Paul Konerko isn't afraid to tell it like it is. There's little gray area in his words. What he sees, is what you get, which over the course of his career could fill a library of reporter notebooks.
The White Sox captain arrived at Sox Fest knowing that this could be his last as a player. It may not be the focus of his attention, but in the back of his mind, its there.
He knows the end is near.
When will the retire? Hes not sure yet. But with another year added to the back of his baseball card -- his 16th in the majors -- he says hes prepared to say good-bye.
"A couple years ago, I sat right here and I was ready for that to be the last year," Konerko told CSNChicago.com at the Palmer House Hilton, the site of Sox Fest.
He says he loved the approach of the 2012 White Sox.
"The concentration on the small things last year was as good as any team I've ever been on."
As for him, he admits that his hitting was a season-long struggle.
"I was lucky to do anything I did -- all year."
This is coming from a man who could possess a PhD in hitting. He's Dr. Konerko with a bat instead of a stethoscope. You can also call him Professor Konerko, the academic king of hitting. However, if you asked him to grade his performance from last season, he might give himself a D. Possibly even an F.
"I never felt that good from the get-go, so it was kind of one of those years where it was smoke and mirrors for most of it," Konerko admits. "Looking back on it, I feel like it could have been a disaster if I didn't grind through it probably as much as I can. I just didn't feel like I had it. You have years like that."
Konerko ended the season batting .298 with 26 HRs and 75 RBIs. Not great, but also not good for someone like Konerko, especially considering his red-hot start.
On May 27, he was leading the majors with a .399 batting average. He also had 11 HRs and 33 RBIs. Reporters started asking him about the chances of actually finishing the season batting .400.
But Konerko knew something that we didnt.
"Sometimes balls are falling for you. Things happen and the numbers say you're doing well and you just don't feel good. That happens too," he explains. "I'd say that's more of what was going on during the beginning of the season. I could tell by the way I was hitting. I could just tell."
So now we are left to ask the question: Was 2012 just a fluke year or was it the start of the final downward trend of Konerko's career?
"That's a good question. If I was listening to the interview, I'd say, well, that's called a trend of what's happening," Konerko says. "I understand that. That comes with the territory. I can't think like that."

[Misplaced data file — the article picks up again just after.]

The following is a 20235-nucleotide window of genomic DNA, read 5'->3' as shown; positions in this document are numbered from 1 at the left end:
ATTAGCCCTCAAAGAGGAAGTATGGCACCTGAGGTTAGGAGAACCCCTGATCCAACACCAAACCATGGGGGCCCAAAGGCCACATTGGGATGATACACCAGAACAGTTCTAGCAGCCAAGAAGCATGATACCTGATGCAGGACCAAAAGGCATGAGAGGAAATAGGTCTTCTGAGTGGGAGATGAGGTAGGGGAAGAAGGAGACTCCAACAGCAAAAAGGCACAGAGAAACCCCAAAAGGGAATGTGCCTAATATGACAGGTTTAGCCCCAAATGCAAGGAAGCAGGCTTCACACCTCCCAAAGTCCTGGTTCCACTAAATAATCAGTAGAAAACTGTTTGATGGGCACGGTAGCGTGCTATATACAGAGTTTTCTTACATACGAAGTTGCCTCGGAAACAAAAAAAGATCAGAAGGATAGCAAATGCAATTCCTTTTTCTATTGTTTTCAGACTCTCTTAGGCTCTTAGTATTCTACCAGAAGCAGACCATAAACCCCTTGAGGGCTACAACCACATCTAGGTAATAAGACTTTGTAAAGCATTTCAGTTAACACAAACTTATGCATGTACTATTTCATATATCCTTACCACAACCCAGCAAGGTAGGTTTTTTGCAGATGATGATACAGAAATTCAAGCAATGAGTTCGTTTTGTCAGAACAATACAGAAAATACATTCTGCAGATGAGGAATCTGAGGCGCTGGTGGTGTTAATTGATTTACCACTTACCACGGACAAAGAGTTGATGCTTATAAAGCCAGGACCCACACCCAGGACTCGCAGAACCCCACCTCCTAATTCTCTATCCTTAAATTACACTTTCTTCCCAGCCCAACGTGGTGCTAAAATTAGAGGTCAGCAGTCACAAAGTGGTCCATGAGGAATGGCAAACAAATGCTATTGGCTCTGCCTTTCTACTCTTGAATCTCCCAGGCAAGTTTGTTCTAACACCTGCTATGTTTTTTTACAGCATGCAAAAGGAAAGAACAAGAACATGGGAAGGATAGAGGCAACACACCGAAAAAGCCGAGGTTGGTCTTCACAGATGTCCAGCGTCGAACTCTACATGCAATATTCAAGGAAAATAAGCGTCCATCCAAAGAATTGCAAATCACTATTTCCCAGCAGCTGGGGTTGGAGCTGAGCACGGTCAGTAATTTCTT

Instead, Konerko, who turns 37 on March 5, can only think about the upcoming season. Nothing more, nothing less. Where's it all going? He doesn't have the answer. But he remembers how he felt after the 2009 season, another trying year at the plate when he thought about retirement for the first time.
"I wasn't that young then. It was a similar year where I felt okay but the game felt really hard to play all year. Then you come back for a couple years after that and feel like it's very easy to play, so you never really know where it's going to turn."
Here's what Konerko does know:
"I'm still good at this. This is what I do, and I still want to do it. That's another thing. Just because you can't do it anymore, doesn't mean that you don't want to play anymore. I think people should know that. Don't look at the numbers, that if things are going well in 2013, that necessarily means I would play after this season. And the reverse of that is true, too.
It has to start with you having a passion to get ready in the off-season. That commitment from early November all the way until spring training. If it was just playing a six-month season, guys would probably play longer if they could, because that's the fun part. Getting ready for a whole season is a huge commitment. If you say you're going to do it, you can't shortchange that."
Paul has seen many of his teammates from the 2005 World Series squad retire. Three of them -- Jermaine Dye, Joe Crede and Aaron Rowand -- were there at Sox Fest.
Dye says you just know deep down when its time to leave.
Konerko believes hell know too, but hes not there yet. Theres more baseball to be played. Still, he cant help but think about the next chapter in his life, whenever that day comes.
"It's tough not to," Konerko says. "This time in your career there can be some heavy thoughts about that kind of stuff, but at the end of the day my job is no different than it was 10 years ago. That's to go out and do well for the 2013 Chicago White Sox. That is the goal. That's what I'm going to do. If I do that, the other stuff will sort itself out. Whether it's the game and the team sorting me out, or me sorting the rest of it out. Who knows? I have no idea how that's going to go."
Baseball doesn't have a clock. Careers do.
But for now, Konerko is still ticking.